For the person on your list that would be happy with a wheel of cheese under the tree
The title of Polina Chesnakova's new cookbook, "Hot Cheese," immediately calls to mind some of the most comforting dishes on the planet: bubbling macaroni and cheese, crisp and creamy grilled cheese sandwiches and savory enchiladas. And that's the beauty of the concept.
As Chesnakova told Salon in October, "you can find melted cheese in almost every cuisine . . . because it really does appeal to everyone." She compiled 50 cheese-based recipes — including her stand-out Butternut Squash, Ricotta, Pancetta Stuffed Shells with Baked Burrata — which are perfect for winter nights inside.
For the person with whom you most miss sharing restaurant meals
For the last 100 years, Nom Wah Tea Parlor has been a dim sum staple in New York's Chinatown. Now, owner Wilson Tang — with the help of food writer Joshua David Stein — tells the story of how the restaurant came to be and how to prepare its legendary dishes at home. "The Nom Wah Cookbook" features recipes like egg fried rice arancini with sambal kewpie, steamed spareribs and red bean buns.
For the amateur baker in your life who's ready to move beyond basic banana bread
In her first cookbook, "Dessert Person," former Bon Appétit staffer and YouTube star Claire Saffitz takes the problem-solving skills she became known for in her series "Gourmet Makes" and applies them to more than 100 original recipes, including Apple and Concord Grape Crumble Pie, Malted Forever Brownies and Strawberry-Cornmeal Layer Cake. Each recipe comes with details on how to fix common baking mistakes, such as a cracked pie crust or a sunken cake.
If cookies (which also make a tremendous Christmas gift!) are more your speed, Sarah Kieffer's "100 Cookies: The Baking Book for Every Kitchen, with Classic Cookies, Novel Treats, Brownies, Bars, and More" is a must-read. Kieffer skyrocketed to baking fame after her famous pan-banging chocolate chip cookies — which are ringed like a tree trunk and layered with chunks of chocolate that rippled out from the soft center — went viral.
For the person whose pandemic dream was to move to the middle of nowhere and start a farm
There was likely someone in your pandemic pod who fantasized about moving from tending to their windowsill to tending real crops. Even if that's just a daydream, Andrea Bemis' "Local Dirt: Seasonal Recipes for Eating Closer to Home" would be right up their alley.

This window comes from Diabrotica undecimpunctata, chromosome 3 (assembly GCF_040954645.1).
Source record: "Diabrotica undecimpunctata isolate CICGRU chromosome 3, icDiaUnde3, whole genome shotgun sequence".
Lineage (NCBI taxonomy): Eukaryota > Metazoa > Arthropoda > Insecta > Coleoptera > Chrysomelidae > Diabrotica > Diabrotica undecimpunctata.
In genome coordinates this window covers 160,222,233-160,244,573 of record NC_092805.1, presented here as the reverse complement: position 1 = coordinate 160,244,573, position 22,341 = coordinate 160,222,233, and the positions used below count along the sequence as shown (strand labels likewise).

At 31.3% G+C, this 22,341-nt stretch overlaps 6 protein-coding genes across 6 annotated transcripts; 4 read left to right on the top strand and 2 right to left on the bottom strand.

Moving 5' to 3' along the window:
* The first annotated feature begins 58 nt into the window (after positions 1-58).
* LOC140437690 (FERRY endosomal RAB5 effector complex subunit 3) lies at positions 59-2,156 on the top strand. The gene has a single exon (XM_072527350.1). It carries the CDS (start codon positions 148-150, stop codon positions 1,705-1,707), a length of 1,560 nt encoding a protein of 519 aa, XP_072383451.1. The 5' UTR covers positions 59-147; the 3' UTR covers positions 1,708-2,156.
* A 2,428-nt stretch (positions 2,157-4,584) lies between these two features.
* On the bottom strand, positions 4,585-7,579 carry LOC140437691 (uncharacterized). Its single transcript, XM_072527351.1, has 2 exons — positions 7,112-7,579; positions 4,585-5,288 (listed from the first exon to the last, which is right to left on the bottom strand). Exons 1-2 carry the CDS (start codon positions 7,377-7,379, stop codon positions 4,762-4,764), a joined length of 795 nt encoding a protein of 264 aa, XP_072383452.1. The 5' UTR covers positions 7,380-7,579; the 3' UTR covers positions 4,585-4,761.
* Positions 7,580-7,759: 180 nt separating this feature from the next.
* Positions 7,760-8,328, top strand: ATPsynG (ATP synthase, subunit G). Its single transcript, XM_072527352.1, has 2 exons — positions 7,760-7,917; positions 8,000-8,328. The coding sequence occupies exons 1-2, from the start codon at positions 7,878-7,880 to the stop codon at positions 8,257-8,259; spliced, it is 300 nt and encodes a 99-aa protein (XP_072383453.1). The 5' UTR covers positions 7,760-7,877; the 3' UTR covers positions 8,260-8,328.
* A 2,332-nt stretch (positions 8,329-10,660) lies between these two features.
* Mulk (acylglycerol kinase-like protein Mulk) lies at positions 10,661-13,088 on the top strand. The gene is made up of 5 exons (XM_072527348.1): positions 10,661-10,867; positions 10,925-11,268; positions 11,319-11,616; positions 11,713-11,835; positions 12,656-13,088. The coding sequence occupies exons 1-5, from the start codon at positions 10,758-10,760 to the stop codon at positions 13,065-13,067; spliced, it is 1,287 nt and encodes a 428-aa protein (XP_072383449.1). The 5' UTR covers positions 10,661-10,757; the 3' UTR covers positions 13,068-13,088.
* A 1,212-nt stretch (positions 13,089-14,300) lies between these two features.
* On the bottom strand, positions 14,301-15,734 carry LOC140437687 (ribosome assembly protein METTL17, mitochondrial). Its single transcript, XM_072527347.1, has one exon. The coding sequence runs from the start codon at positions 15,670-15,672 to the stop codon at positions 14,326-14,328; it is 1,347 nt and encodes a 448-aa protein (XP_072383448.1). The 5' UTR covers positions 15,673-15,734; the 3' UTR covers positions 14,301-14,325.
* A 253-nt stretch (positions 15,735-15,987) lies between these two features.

Bemis, who is a farmer, provides a roadmap for home cooks on how to source and use fresh ingredients from their own communities to craft wholesome, sustainable meals — like her delectable Pumpkin and Sage Frittata.
For the person on your list who misses traveling the most
In "Chaat," Nashville-based chef Maneet Chauhan lays out the recipes she discovered and experienced during an epic cross-country railway journey across India. Each stop brought different local markets, street vendors and home-cooked meals, ranging from Goan Fried Shrimp Turnovers and Chicken Momo Dumplings from Guwahati in Assam, to Hyderabad's Spicy Pineapple Chaat and Warm-Spiced Carrot and Semolina Pudding from Amristar.
For the grandmothers in your life
This year has been hard for many reasons, but being separated from parents and grandparents has been one of the hardest. "In Bibi's Kitchen: The Recipes and Stories of Grandmothers from the Eight African Countries that Touch the Indian Ocean," by Hawa Hassan with Julia Turshen, is a love letter to the ultimate home cooks, the matriarchs who keep us fed and inspire future generations to enter the kitchen. Part a cooking guide and part a series of profiles, Hassan interviews women like Ma Gehennet, an Eritrean who emigrated first to Canada and then to New York, and Ma Wambui from Nairobi.
Read more from our favorite cookbook authors: